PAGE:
Tag Archives: architecture

RIP Vittorio Gregotti (1927 – 2020)

And the first covid-19 victims start to come in.

Kitsch: The World of Bad Taste (1968)

Vittorio Gregotti was an Italian architect. He contributed the essay “Kitsch and Architecture” to Kitsch: The World of Bad Taste (1968) by Gillo Dorfles.

While the essay references Googie architecture and the kitsch of the roadside attraction, it fails to cite God’s Own Junkyard (1964).

It also fails to foreshadow the positive view of kitsch in Learning from Las Vegas (1972).

RIP Adolfo Natalini (1941 – 2020)

Adolfo Natalini was an Italian architect, known for his involvement in the radical architecture collective Superstudio.

Here is the short film Supersurface: an Alternative Model for Life on the Earth (1972), Superstudio’s contribution to the MoMA exhibition: Italy. The New Domestic Landscape.

At the same time as reporting Natalini’s death, we need to report the death of co-founder Cristiano Toraldo di Francia (1941 – 2019) who apparently died over the summer.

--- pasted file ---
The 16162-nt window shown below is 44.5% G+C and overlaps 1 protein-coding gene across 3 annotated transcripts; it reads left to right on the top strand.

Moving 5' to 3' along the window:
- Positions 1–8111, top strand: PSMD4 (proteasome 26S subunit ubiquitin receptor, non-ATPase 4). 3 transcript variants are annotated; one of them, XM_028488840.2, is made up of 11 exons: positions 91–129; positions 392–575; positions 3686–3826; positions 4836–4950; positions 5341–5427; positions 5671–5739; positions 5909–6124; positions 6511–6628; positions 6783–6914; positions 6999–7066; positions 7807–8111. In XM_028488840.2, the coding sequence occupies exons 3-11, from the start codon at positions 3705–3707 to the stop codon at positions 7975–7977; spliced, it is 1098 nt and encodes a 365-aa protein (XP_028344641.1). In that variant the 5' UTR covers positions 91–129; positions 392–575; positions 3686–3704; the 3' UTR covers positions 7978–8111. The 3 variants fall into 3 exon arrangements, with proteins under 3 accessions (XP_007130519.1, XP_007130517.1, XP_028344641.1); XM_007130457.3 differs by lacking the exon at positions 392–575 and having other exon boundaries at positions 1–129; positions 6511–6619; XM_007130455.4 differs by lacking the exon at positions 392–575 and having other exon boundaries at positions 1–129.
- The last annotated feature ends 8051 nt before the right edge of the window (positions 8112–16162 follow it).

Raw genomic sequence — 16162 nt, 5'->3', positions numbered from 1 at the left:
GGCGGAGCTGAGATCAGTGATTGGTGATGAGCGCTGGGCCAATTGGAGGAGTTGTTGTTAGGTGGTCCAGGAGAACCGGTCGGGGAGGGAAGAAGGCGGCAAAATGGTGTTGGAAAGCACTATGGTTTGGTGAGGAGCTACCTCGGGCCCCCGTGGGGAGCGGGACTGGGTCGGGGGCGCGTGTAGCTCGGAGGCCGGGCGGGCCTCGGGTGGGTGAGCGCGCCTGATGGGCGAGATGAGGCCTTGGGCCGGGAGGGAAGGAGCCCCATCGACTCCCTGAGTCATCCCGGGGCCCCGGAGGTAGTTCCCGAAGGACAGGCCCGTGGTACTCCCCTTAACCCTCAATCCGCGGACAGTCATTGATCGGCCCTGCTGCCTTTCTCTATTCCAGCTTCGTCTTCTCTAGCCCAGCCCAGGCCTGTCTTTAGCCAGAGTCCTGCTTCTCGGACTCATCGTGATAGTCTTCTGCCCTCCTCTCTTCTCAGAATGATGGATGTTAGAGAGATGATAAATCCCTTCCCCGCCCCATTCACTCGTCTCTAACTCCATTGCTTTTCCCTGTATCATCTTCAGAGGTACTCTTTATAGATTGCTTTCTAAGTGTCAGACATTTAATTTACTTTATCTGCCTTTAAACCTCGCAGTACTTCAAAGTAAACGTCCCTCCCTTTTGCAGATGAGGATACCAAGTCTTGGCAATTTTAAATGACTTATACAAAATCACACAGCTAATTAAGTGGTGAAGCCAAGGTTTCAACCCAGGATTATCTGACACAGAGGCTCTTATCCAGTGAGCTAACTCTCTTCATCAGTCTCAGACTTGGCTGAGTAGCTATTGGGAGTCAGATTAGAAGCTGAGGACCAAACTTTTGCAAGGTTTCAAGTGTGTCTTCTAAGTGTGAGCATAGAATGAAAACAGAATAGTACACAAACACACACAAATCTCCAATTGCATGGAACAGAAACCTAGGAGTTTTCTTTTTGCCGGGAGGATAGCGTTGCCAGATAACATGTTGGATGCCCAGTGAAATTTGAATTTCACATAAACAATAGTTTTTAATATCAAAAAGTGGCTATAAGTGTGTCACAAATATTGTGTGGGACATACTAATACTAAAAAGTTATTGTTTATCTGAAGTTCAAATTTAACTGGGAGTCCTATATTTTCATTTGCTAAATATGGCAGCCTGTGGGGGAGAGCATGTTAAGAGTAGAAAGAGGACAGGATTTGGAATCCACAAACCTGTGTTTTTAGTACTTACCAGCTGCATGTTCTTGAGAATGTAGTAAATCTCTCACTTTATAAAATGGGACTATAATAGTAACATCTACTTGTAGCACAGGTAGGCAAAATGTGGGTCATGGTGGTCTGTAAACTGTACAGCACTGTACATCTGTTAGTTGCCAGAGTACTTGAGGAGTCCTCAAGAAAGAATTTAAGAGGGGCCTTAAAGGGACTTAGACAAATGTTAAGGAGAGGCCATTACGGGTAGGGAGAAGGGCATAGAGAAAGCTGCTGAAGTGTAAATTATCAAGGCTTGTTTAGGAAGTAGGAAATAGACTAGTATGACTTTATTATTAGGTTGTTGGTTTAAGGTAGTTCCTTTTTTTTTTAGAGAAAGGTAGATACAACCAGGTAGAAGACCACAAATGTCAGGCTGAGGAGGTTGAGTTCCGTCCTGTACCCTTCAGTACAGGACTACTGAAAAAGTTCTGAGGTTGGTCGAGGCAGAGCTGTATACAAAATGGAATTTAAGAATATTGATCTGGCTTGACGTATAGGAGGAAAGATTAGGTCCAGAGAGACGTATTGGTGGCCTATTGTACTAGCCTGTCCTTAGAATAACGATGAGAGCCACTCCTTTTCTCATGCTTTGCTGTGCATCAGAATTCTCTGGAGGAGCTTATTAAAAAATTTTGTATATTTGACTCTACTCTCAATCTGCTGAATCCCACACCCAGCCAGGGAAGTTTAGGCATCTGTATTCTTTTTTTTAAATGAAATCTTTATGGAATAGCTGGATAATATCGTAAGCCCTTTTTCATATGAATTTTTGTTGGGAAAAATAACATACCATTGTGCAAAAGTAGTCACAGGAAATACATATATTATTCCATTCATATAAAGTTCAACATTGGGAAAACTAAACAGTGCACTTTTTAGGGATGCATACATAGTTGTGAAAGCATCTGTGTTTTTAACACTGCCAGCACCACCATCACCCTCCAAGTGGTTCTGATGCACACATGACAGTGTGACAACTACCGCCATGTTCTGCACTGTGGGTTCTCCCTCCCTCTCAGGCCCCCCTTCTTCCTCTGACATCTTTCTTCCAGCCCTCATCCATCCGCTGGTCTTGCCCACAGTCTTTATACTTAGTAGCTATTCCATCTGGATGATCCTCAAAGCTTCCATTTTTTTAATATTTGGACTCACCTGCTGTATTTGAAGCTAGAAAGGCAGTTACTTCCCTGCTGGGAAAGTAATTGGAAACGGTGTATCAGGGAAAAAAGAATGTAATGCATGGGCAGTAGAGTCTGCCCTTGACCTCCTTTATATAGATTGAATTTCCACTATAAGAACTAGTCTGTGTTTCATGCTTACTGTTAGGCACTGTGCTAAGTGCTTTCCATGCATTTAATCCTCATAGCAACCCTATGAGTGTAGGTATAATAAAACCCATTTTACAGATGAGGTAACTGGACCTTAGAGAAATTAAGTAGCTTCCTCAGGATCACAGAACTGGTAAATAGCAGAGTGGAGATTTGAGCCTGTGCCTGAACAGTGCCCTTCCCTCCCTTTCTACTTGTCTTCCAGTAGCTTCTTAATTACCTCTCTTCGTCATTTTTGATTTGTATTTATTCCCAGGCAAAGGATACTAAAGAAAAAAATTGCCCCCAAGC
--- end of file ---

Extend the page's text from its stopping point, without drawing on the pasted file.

RIP Juliaan Lampens (1926 – 2019)

Juliaan Lampens was a Belgian architect whose name has become associated with brutalism.

Photo: detail of one of the Lampens facades. photo by Pirre Pluymers.
Photo: detail of one of the Lampens facades. Photo by Pirre Pluymers.

Brutalism is architecture which makes ostentative use of béton brut (French for raw concrete).

The aesthetic is the last phase in modernist architecture (before the advent of postmodern architecture) and it was heavily criticized by Charles, Prince of Wales, author of A Vision of Britain: A Personal View of Architecture (1989).

For lovers of the style, which includes myself, a big part of the attraction is that the imprint of the wood grain from the formwork of the concrete can be seen on the exterior concrete of brutalist structures.

Juliaan Lampens’s most famous building is the Onze-Lieve-Vrouw Kapel van Kerselare in Edelare, which I visited in 2014 and 2019.

They also bless new cars there.

In praise of artificial ruins

 

A cross section of the Broken Column House at the Désert de Retz as recorded in Les jardins anglo-chinois by Georges-Louis Le Rouge, 1785 [1]

A cross section of the Broken Column House at the Désert de Retz as recorded in Les jardins anglo-chinois by Georges-Louis Le Rouge, 1785

A cross section of the Broken Column House as recorded in Les jardins anglo-chinois by Georges-Louis Le Rouge, 1785 [1].

The Broken Column House (the “colonne brisée”, or ruined column) is an artificial ruin in the French landscape garden Désert de Retz.